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Underbody braces, turbos and more!

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PostPosted: Wed Jun 17, 2009 11:35 pm 
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Location: Boise
Swapping a Sidekick 1.6 engine in place of the Metro 1.3 engine Informational Blurb.

If your Metro engine is a Multiport Fuel Injection type, then swapping in the Sidekick 1.6 throttle body engine is just not feasible. The only similarities are they are both made by Suzuki. Otherwise, if your Metro 1.3 engine is a carbureted, or throttle body engine, then read on.

An adapter to mate the 1.6 Engine to the 1.3 Transmission, such as the one sold by http://www.TrailTough.com is required.

You must use the Sidekick 1.6 engine starter, with the Metro 1.3 engine flywheel. Attempting to use the Metro starter has been tried, and may work for awhile, but usually causes damage to the flywheel ring gear. Smart folks have better things to do with their time and money then pulling the engine again and replacing the flywheel. Be smart; use the Sidekick 1.6 starter motor the first time.

The Sidekick 1.6 passenger side short block mounting holes are not in exactly the same place as the Metro's 1.3 short block engine mounting holes. As a result, the Metro passenger side wheel shaft support bearing cannot be properly attached using all three bolts. Only two of the three bolts will fit which is not acceptable. One person actually modified the 1.6 aluminum block by welding on another hole mount. This is not going to be easily done by most folks. Construct an "L" shaped adapter bracket to support the passenger side wheel driveshaft support bearing and attach by using all 3 bolts into the 1.6 block.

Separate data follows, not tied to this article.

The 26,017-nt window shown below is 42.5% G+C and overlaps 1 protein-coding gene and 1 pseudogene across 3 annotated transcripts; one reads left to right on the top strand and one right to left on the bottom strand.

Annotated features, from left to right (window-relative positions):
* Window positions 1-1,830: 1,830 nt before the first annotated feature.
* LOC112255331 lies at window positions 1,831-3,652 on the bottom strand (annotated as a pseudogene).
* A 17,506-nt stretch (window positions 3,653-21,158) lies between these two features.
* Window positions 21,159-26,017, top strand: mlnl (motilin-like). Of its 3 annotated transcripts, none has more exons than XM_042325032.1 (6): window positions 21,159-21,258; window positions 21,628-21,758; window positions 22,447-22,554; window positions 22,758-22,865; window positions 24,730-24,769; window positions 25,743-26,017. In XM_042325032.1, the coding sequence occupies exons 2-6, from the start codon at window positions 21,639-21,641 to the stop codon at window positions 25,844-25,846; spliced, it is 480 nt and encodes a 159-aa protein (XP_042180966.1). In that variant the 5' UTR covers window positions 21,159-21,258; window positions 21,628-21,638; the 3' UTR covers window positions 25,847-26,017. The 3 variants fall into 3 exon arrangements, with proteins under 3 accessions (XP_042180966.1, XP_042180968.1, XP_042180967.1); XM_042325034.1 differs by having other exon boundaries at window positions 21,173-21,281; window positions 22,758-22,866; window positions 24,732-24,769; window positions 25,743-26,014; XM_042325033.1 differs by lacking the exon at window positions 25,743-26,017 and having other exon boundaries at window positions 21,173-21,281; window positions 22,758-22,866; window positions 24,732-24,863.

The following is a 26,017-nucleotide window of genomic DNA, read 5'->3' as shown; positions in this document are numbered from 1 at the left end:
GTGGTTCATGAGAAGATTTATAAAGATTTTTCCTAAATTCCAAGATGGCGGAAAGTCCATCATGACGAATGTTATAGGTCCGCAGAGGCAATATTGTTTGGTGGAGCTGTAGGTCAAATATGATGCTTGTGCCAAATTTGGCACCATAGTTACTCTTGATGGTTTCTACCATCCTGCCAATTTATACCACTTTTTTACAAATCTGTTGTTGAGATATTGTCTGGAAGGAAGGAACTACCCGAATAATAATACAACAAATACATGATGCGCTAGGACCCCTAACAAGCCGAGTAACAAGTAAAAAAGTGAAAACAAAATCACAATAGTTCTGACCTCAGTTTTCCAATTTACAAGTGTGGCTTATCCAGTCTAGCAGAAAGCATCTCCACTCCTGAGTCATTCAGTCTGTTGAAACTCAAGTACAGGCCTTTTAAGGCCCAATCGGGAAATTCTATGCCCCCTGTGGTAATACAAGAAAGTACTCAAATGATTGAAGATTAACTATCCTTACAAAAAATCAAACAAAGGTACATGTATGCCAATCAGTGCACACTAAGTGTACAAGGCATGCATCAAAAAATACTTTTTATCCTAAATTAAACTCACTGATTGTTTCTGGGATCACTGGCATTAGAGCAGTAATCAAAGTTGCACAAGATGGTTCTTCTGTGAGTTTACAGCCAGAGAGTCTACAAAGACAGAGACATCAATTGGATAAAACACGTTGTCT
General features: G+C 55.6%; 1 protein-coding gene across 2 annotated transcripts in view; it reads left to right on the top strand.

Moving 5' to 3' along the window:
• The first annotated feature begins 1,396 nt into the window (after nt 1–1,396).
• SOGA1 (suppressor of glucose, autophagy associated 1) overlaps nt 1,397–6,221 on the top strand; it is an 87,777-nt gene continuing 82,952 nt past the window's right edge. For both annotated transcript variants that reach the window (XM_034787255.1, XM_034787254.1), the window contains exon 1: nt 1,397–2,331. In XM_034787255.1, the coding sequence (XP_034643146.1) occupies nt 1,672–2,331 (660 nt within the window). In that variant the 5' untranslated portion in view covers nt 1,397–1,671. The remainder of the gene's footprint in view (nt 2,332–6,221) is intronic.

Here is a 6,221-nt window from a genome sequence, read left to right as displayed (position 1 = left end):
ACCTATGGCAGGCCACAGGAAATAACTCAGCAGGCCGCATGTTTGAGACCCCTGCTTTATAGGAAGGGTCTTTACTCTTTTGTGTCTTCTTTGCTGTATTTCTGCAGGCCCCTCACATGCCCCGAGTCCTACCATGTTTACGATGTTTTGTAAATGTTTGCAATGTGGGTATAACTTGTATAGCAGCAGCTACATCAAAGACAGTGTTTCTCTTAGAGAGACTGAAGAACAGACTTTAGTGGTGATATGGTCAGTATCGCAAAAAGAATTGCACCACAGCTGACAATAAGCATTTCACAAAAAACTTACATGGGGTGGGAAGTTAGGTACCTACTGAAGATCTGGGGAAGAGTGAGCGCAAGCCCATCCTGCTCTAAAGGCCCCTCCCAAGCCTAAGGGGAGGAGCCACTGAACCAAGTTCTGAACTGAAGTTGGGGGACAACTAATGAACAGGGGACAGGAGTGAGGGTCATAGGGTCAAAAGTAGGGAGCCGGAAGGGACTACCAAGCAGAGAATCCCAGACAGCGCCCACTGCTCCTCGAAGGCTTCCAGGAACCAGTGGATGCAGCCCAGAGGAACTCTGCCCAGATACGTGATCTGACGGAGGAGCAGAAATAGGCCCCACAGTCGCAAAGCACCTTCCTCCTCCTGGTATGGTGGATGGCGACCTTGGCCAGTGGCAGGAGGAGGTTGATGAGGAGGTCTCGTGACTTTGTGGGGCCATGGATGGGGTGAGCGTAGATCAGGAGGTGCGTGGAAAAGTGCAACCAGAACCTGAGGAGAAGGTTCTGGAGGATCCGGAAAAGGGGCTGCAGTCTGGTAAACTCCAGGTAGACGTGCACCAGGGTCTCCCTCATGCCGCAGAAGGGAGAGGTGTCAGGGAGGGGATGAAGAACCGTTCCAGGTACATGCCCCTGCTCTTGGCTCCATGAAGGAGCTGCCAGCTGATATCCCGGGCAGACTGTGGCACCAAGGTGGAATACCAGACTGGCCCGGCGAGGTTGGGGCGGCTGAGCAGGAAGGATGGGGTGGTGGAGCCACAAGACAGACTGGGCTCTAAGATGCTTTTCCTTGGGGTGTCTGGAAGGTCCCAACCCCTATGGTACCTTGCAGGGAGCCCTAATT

The stock Sidekick 1.6 oil pan (and pickup tube) needs to be swapped with the Metro 1.3 oil pan. This is because the exhaust manifold on a Metro transverse engine routes under the back half of the engine, whereas the Sidekick oil pans are constructed to provide clearance for the 4x4 front axle pumpkin at the front of the engine.

Expect to also modify the oil pickup tube by using parts from both the 1.6 and 1.3 pickups to make one good workable one. The tubing size for both is different. You will have to weld one within the other, and without leaving a pinhole leak. Remember, the oil pickup tube is a suction tube. One small leak and you're sucking air, not oil.

The Sidekick 1.6 engine is about one inch taller, so expect some interference issues when closing the hood.

A Sidekick 1.6 engine produces more heat then the Metro 1.3; therefore the stock radiator may need an additional fan, depending on what city/location you reside in.

The Metro 1.3 engine from 1996 (and newer) will have a crankshaft sensor attached to the front of the engine. The Sidekick 1.6 engine does not have this sensor. This sensor must be added in order to use the 1.6 engine with the 1.3 metro computer and throttle body system.
While it sounds easy to "just add the sensor", it's more involved then that.

Here's how: In order to add the sensor, Suzuki modified the oil pump, the oil pan, and the short block. A special slotted wheel was added behind the timing belt pulley. So you would have to use the Metro slotted wheel and sensor, plus drill and tap a hole in the short block and oil pump for the sensor to screw into. The hole location must be precise as the computer is using these timing pulses to control spark. If your hole is off, so is your timing.

Radiator hoses will require rerouting. Depending on your metro's year, it could get quite involved, but not impossible. The Sidekick 1.6 engine receives radiator water from the front of the engine at the water pump, and exits the water from the front of the engine through the intake manifold. Metro's typically exit the water from the back of the head.